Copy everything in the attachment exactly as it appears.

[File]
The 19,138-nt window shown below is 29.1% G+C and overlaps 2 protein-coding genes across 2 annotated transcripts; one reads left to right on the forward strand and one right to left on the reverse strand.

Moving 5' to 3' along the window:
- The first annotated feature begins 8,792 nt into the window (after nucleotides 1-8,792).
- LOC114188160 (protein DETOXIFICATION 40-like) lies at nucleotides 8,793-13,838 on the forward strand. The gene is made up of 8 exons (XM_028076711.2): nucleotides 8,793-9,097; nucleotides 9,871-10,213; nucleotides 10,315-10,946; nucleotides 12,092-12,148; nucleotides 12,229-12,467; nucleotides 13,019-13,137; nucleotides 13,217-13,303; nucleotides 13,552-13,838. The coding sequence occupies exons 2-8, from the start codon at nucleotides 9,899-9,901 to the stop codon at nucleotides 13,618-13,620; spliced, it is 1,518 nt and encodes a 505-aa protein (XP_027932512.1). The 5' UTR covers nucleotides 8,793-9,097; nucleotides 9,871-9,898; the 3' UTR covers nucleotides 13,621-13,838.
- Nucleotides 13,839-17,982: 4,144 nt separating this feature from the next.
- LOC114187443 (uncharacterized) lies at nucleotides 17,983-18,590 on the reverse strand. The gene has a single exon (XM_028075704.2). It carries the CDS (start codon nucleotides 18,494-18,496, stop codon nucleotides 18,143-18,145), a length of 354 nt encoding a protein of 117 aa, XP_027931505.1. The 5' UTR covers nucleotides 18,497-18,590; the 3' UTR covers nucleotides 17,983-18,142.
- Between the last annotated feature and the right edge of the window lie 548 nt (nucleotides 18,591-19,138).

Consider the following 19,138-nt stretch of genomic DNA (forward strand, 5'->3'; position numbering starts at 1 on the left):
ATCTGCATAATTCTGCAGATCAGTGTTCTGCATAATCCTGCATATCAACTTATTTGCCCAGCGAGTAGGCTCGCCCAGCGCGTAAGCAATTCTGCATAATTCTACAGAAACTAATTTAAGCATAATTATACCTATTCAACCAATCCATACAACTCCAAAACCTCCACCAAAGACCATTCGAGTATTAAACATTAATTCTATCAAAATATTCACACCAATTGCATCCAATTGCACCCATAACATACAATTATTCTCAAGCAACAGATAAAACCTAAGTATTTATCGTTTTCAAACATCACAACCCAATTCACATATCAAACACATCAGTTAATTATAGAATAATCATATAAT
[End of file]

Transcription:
The 19,138-nt window shown below is 29.1% G+C and overlaps 2 protein-coding genes across 2 annotated transcripts; one reads left to right on the forward strand and one right to left on the reverse strand.

Moving 5' to 3' along the window:
- The first annotated feature begins 8,792 nt into the window (after nucleotides 1-8,792).
- LOC114188160 (protein DETOXIFICATION 40-like) lies at nucleotides 8,793-13,838 on the forward strand. The gene is made up of 8 exons (XM_028076711.2): nucleotides 8,793-9,097; nucleotides 9,871-10,213; nucleotides 10,315-10,946; nucleotides 12,092-12,148; nucleotides 12,229-12,467; nucleotides 13,019-13,137; nucleotides 13,217-13,303; nucleotides 13,552-13,838. The coding sequence occupies exons 2-8, from the start codon at nucleotides 9,899-9,901 to the stop codon at nucleotides 13,618-13,620; spliced, it is 1,518 nt and encodes a 505-aa protein (XP_027932512.1). The 5' UTR covers nucleotides 8,793-9,097; nucleotides 9,871-9,898; the 3' UTR covers nucleotides 13,621-13,838.
- Nucleotides 13,839-17,982: 4,144 nt separating this feature from the next.
- LOC114187443 (uncharacterized) lies at nucleotides 17,983-18,590 on the reverse strand. The gene has a single exon (XM_028075704.2). It carries the CDS (start codon nucleotides 18,494-18,496, stop codon nucleotides 18,143-18,145), a length of 354 nt encoding a protein of 117 aa, XP_027931505.1. The 5' UTR covers nucleotides 18,497-18,590; the 3' UTR covers nucleotides 17,983-18,142.
- Between the last annotated feature and the right edge of the window lie 548 nt (nucleotides 18,591-19,138).

Consider the following 19,138-nt stretch of genomic DNA (forward strand, 5'->3'; position numbering starts at 1 on the left):
ATCTGCATAATTCTGCAGATCAGTGTTCTGCATAATCCTGCATATCAACTTATTTGCCCAGCGAGTAGGCTCGCCCAGCGCGTAAGCAATTCTGCATAATTCTACAGAAACTAATTTAAGCATAATTATACCTATTCAACCAATCCATACAACTCCAAAACCTCCACCAAAGACCATTCGAGTATTAAACATTAATTCTATCAAAATATTCACACCAATTGCATCCAATTGCACCCATAACATACAATTATTCTCAAGCAACAGATAAAACCTAAGTATTTATCGTTTTCAAACATCACAACCCAATTCACATATCAAACACATCAGTTAATTATAGAATAATCATATAAT